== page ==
A nice meal in town provided a first glimpse at what Lanzarote has to offer.
A few more photos of our crew that sailed from Cork in Ireland to Cascais in Portugal. We left Ireland a little earlier than initially planned to benefit from the northerly winds and had a great sail to Spain. Temperatures were quickly getting warmer, sealife was abundant and the cultural experiences in Ireland, Spain and Portugal fantastic. We sailed about 950nm, had no technical issues and apart from a little fog here and there, perfect weather.
Alex Vogel (he left us as planned in A Coruna)
UIf Westhoven (who took Alex’s spot in Baiona)
or the island with the most tunnels and least horizontal surface area is what we experienced during our great excursion per rental car. A beautiful island where every almost vertical space is used to grow crops or wine (and only soccer fields are horizontal and significantly larger – must be Ronaldo’s legacy, who was born in Funchal). Even the runway at the airport is built on humongous stilts into the coastline (providing perfect dry storage for boats even with their masts up).
The drive along the North shore was amazing, our rally car drivers, Ulf and Bjoern, safely moved us up and down extremely steep, winding and narrow roads, providing one vista point after the other. We drove past the typical A-frame thatched roofed houses, had a shower under a waterfall in the middle of the road (of course at the same time when trucks from both directions were shooting up and down the one way road into the tunnel…) and even had some of us climb an elaborate ladder system up a quite high and steep wall (without police taking notice). Unfortunately, the caves in Sao Vincente were already closed, but the views crossing the island to the south shore and the following dinner at a local seafood place in Canical easily compensated for that (as well as the extensive souvenir shopping by some of the crew outside the caves).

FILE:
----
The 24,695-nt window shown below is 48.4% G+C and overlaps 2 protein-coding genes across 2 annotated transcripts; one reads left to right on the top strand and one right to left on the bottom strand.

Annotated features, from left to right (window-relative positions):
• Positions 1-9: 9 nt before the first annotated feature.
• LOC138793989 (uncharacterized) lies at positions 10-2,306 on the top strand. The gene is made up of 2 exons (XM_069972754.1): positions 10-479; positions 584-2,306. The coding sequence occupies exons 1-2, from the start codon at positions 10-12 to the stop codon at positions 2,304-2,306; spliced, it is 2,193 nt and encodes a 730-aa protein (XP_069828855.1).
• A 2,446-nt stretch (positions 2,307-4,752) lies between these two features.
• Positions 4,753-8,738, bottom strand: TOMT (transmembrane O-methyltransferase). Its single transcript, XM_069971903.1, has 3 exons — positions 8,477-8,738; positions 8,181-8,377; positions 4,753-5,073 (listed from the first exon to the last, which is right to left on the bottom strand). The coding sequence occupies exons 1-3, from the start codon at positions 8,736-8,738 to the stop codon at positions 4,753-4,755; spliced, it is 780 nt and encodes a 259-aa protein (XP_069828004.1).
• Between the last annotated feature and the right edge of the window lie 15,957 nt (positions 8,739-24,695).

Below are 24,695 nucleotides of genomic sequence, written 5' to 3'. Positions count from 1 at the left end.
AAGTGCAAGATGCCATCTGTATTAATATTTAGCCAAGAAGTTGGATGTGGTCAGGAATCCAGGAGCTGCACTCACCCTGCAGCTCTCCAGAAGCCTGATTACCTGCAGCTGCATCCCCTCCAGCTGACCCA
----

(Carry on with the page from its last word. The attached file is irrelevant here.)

We were initially concerned about the significant fires that hit the islands a few weeks ago, but were happy to see that first of all the fires were under control, but also that most of the island was not impacted. We saw saw very little impacted forests during our drive, but also only covered a relatively small portion of the island.
Of course, we enjoyed Jan’s company again (from La Vida) as he enriched our conversions with a lot of Finnish insights…
While we did not manage to get the head repaired yet (we only tried it he easy way avoiding a disassembly), we managed to get the repaired gennaker back.
We had a great start into the day; after a shower with fresh water and hopes to get our propane tanks refilled, we met with the local sailmaker and believe that the gennaker can be fixed in time for the sail to Lanzarote.
We took the bus to Funchal, the capital of Madeira, and enjoyed the old buildings, the wine festival (although we had expected a little more) and especially the Blandy’s winery tour.
We found a great spot for dinner with 1811, the Bistro and Wine Bar, associated with Blandy’s. The staff was not only extremely friendly but also very knowledgeable and food & wine outstanding.
After a number of tapas-like shared appetizers and lots of good rose wine, we moved on to check out the wine festival close to the marina, before heading to old town – where we verified the rumors about the high quality Caipirinhas and other cocktails.
With the bar tender showing off his Tom Cruise-like tricks and setting a pyramid of glasses on fire, the Flaming Lamborghini closed the deal – we had found the perfect neighborhood to have a good time out.
What a finish to our first part.
The sun came out, the wind held steady, we saw land in the morning (Porto Santo, about 30nm to the northeast of Madeira) and we went for a swim in the perfect deep blue and warm water. As always, the visibility under water was unbelievable.
We started the engine for the final miles around the corner after a nice pasta dinner and enjoyed the sunset.